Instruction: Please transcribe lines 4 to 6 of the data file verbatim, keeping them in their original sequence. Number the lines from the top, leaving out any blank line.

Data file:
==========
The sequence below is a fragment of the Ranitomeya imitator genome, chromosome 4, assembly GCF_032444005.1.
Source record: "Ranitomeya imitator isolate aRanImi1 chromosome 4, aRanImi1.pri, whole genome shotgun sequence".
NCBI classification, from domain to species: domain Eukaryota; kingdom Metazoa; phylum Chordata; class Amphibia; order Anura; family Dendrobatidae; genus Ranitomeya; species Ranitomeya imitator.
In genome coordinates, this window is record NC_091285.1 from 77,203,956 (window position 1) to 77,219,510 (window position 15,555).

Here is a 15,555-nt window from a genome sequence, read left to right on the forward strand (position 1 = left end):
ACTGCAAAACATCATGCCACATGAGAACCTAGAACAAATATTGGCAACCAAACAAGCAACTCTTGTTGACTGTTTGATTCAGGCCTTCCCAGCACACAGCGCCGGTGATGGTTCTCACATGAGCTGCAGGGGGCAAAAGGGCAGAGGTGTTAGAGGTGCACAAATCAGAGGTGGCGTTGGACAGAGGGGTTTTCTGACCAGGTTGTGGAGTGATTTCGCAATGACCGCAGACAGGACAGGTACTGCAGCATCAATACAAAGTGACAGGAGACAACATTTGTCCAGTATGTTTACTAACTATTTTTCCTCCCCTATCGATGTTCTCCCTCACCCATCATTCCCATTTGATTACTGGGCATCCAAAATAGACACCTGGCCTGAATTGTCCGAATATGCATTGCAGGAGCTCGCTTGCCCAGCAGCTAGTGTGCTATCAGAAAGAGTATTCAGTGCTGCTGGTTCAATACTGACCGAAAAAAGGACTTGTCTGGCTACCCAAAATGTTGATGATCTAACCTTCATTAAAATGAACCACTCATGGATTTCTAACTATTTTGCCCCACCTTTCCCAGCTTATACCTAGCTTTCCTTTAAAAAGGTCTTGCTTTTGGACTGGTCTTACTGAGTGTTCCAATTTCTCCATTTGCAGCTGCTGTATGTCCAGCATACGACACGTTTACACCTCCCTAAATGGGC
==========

In genome coordinates, this window is record NC_091285.1 from 77,203,956 (window position 1) to 77,219,510 (window position 15,555).

Here is a 15,555-nt window from a genome sequence, read left to right on the forward strand (position 1 = left end):
ACTGCAAAACATCATGCCACATGAGAACCTAGAACAAATATTGGCAACCAAACAAGCAACTCTTGTTGACTGTTTGATTCAGGCCTTCCCAGCACACAGCGCCGGTGATGGTTCTCACATGAGCTGCAGGGGGCAAAAGGGCAGAGGTGTTAGAGGTGCACAAATCAGAGGTGGCGTTGGACAGAGGGGTTTTCTGACCAGGTTGTGGAGTGATTTCGCAATGACCGCAGACAGGACAGGTACTGCAGCATCAATACAAAGTGACAGGAGACAACATTTGTCCAGTATGTTTACTAACTATTTTTCCTCCCCTATCGATGTTCTCCCTCACCCATCATTCCCATTTGATTACTGGGCATCCAAAATAGACACCTGGCCTGAATTGTCCGAATATGCATTGCAGGAGCTCGCTTGCCCAGCAGCTAGTGTGCTATCAGAAAGAGTATTCAGTGCTGCTGGTTCAATACTGACCGAAAAAAGGACTTGTCTGGCTACCCAAAATGTTGATGATCTAACCTTCATTAAAATGAACCACTCATGGATTTCTAACTATTTTGCCCCACCTTTCCCAGCTTATACCTAGCTTTCCTTTAAAAAGGTCTTGCTTTTGGACTGGTCTTACTGAGTGTTCCAATTTCTCCATTTGCAGCTGCTGTATGTCCAGCATACGACACGTTTACACCTCCCTAAATGGGC